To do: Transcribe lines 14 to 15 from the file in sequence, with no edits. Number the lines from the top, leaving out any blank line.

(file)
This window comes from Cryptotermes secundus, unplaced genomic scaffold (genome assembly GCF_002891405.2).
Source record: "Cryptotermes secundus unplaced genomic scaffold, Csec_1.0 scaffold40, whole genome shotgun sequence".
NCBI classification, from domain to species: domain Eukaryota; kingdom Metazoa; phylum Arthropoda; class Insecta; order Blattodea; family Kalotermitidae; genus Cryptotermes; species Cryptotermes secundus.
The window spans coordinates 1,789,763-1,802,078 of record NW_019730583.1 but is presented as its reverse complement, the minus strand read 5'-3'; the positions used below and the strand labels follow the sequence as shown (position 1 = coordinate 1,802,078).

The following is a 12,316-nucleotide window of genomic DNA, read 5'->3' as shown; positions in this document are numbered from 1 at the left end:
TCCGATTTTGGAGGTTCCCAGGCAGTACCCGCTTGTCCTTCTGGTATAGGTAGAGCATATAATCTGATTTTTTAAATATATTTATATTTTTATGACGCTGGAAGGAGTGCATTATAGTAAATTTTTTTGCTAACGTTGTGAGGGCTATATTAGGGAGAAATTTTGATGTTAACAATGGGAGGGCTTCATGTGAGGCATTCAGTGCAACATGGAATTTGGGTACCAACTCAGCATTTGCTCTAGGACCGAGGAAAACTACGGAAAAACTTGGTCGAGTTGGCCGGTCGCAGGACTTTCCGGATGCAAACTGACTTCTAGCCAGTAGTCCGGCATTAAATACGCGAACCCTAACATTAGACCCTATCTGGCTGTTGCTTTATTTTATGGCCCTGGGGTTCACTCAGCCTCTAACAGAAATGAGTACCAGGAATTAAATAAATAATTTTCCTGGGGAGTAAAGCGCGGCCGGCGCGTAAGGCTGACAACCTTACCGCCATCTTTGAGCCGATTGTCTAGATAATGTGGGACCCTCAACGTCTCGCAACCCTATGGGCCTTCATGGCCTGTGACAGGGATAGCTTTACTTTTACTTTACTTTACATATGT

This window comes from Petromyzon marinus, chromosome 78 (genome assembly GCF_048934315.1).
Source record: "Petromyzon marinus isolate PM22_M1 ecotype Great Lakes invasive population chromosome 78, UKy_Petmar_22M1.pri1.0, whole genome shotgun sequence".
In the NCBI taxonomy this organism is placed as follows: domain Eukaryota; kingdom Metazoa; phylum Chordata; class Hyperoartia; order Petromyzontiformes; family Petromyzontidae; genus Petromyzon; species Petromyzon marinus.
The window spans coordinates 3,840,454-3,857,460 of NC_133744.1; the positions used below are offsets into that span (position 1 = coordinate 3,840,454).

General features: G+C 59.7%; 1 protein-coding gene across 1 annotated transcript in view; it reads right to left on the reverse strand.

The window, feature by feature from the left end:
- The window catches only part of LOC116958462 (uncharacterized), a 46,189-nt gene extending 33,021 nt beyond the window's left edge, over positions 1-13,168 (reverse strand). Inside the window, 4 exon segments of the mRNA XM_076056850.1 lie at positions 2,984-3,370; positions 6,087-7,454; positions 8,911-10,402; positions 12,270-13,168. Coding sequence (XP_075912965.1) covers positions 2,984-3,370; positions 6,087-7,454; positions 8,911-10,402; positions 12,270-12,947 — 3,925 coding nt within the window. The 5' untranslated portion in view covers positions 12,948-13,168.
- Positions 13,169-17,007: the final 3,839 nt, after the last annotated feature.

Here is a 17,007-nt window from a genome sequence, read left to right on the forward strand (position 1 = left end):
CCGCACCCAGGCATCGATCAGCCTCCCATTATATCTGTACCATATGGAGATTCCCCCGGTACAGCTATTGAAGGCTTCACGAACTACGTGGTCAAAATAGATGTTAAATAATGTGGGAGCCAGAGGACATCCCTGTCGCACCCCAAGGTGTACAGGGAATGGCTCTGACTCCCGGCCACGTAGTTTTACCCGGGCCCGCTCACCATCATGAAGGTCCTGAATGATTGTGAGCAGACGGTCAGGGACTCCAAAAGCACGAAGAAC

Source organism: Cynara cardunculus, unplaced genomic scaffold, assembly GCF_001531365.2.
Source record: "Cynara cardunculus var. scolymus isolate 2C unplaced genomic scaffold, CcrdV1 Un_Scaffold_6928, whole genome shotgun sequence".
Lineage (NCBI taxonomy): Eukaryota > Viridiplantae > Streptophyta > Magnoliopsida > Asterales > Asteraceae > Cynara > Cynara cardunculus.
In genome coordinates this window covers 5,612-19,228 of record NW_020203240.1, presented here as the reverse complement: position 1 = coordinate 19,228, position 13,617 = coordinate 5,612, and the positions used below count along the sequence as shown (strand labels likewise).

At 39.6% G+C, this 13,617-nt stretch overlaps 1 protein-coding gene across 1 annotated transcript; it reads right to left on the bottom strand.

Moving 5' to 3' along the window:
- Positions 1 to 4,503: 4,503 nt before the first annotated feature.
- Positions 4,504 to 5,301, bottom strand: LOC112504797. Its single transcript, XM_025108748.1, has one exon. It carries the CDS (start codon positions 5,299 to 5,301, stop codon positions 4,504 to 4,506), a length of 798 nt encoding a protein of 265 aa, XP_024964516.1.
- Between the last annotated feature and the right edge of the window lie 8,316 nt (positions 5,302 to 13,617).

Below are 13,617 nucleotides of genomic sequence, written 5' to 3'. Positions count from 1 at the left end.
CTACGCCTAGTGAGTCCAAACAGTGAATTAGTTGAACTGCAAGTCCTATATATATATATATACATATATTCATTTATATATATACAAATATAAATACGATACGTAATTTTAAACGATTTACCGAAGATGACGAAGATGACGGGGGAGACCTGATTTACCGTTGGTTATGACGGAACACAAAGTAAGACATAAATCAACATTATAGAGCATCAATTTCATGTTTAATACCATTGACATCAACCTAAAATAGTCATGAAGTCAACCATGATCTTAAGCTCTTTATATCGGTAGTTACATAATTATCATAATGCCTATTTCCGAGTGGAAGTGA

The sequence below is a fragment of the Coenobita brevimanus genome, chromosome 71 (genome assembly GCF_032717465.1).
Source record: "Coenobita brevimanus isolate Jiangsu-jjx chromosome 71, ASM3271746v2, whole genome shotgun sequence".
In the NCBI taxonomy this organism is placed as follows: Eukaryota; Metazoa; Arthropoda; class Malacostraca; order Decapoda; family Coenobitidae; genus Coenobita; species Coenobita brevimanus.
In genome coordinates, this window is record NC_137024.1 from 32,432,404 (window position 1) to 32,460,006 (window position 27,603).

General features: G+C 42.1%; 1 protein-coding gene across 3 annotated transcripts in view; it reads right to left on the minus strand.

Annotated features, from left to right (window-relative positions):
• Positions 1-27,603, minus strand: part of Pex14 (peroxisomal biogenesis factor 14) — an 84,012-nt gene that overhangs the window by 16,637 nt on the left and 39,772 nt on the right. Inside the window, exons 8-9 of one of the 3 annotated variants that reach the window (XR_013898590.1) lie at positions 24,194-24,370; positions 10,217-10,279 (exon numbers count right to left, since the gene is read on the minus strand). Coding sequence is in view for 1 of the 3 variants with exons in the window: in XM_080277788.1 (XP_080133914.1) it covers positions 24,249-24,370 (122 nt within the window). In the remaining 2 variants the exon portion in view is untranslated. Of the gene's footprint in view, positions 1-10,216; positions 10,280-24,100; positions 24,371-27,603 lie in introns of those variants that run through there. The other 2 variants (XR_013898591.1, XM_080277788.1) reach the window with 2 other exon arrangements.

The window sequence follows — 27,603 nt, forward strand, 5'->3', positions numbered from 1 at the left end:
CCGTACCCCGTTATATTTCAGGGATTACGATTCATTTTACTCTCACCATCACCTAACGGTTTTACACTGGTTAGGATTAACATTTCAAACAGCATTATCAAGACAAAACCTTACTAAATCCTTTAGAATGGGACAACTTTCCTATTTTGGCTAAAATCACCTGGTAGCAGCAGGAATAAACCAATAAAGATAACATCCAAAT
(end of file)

- Positions 13,169-17,007: the final 3,839 nt, after the last annotated feature.

Here is a 17,007-nt window from a genome sequence, read left to right on the forward strand (position 1 = left end):